Philanthropy has been one of the key traditional income sources for civil society organisations (CSOs) ever since their existence. It derives from the basic human urge to help other people and support the common good. The environment for private giving, however, has been dynamically changing due to various circumstances, including the growing professionalism of fundraising activities, technological developments, and the better use of social media. On the other hand, the rise of “philanthropic protectionism” has put constraints on the ability of CSOs to receive donations from abroad.
How does this manifest in legislation and self-regulation on fundraising?
Over the past two decades 13 German states have deliberately repealed their Collection Laws that imposed additional burdens on the organizers of public collections. New, more liberal legislation on public collection was introduced in Poland and Slovakia in 2014. The Finnish Interior Ministry has been working on a new fundraising act since August 2016, making fundraising activities more flexible and eliminating the prior authorisation procedure. On the other hand, however, the 2016 UK Charities (Protection and Social Investment) Act conferred additional powers on the Charity Commission to regulate fundraising and proposed a new fundraising regulator.
The spread of digital fundraising methods triggered new legislation, too. In France, a new regulatory regime for crowdfunding came into force in 2014, and a special law on SMS donations was adopted in 2016.
So far, however, there has been little comparative research on how CSO fundraising is regulated. To help fill this gap, the European Center for Not-for-Profit Law (ECNL) developed a comparative paper on the regulatory framework of fundraising in Europe, including 16 countries representing all European regions. The paper, among others, maps out the spectrum of relevant international and European standards; regional patterns; types of laws that regulate fundraising and their common elements; state incentives for fundraising and self-regulatory initiatives.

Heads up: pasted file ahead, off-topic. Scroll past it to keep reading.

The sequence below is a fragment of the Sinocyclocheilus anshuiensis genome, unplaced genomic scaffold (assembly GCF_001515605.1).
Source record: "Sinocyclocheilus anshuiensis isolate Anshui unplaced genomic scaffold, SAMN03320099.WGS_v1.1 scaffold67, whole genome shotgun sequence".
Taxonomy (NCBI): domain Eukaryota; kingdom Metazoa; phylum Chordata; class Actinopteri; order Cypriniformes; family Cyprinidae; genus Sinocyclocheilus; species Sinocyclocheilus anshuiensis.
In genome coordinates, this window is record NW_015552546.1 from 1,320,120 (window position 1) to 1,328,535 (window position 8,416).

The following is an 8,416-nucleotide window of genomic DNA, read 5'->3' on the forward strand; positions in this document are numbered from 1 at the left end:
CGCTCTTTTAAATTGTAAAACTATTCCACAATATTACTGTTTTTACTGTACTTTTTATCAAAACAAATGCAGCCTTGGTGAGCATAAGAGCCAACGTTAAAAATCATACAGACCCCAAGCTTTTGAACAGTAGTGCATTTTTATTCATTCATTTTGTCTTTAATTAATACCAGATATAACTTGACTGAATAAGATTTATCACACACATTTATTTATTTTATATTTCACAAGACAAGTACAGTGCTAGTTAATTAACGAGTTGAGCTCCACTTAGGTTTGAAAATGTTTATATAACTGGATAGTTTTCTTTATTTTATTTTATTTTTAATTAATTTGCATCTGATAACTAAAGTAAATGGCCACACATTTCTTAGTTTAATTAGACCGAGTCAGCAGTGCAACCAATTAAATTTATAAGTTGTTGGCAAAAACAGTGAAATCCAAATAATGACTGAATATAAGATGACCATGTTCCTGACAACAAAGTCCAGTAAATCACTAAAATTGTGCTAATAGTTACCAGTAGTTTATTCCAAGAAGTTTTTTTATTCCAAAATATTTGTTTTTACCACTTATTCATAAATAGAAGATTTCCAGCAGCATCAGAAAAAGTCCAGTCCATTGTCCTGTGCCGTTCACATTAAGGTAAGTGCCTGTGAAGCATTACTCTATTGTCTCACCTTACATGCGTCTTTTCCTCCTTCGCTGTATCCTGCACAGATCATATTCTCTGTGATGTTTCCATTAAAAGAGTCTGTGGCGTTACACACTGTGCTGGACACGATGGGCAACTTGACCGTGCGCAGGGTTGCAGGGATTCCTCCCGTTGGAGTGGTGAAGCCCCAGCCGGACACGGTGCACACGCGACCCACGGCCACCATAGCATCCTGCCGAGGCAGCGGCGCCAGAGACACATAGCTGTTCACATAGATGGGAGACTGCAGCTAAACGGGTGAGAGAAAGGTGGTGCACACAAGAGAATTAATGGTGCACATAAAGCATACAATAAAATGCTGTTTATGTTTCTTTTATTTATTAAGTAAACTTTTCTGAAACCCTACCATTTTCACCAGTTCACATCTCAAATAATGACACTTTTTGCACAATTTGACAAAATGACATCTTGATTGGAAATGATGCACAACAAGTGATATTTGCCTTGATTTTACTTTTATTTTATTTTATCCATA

Based on the comparative analysis the paper puts forward a number of recommendations, including the following:
The paper is intended as a first step towards further research and initiatives. Over the next year, ECNL, working with the International Center for Not-for-Profit Law (ICNL), continues its research to assess the impact and implementation of laws and self-regulation initiatives on fundraising, and will facilitate a multi-stakeholder dialogue on how best to regulate or self-regulate fundraising in different countries and regions. Its plans include the creation of global guidelines and toolkits on the minimum standards of fundraising regulation and self-regulation to guide reforms.
What you can do?
ECNL is inviting you to join this experiment for a better environment for philanthropy. If you are interested to receive more information feel free to contact Francesca Fanucci at firstname.lastname@example.org.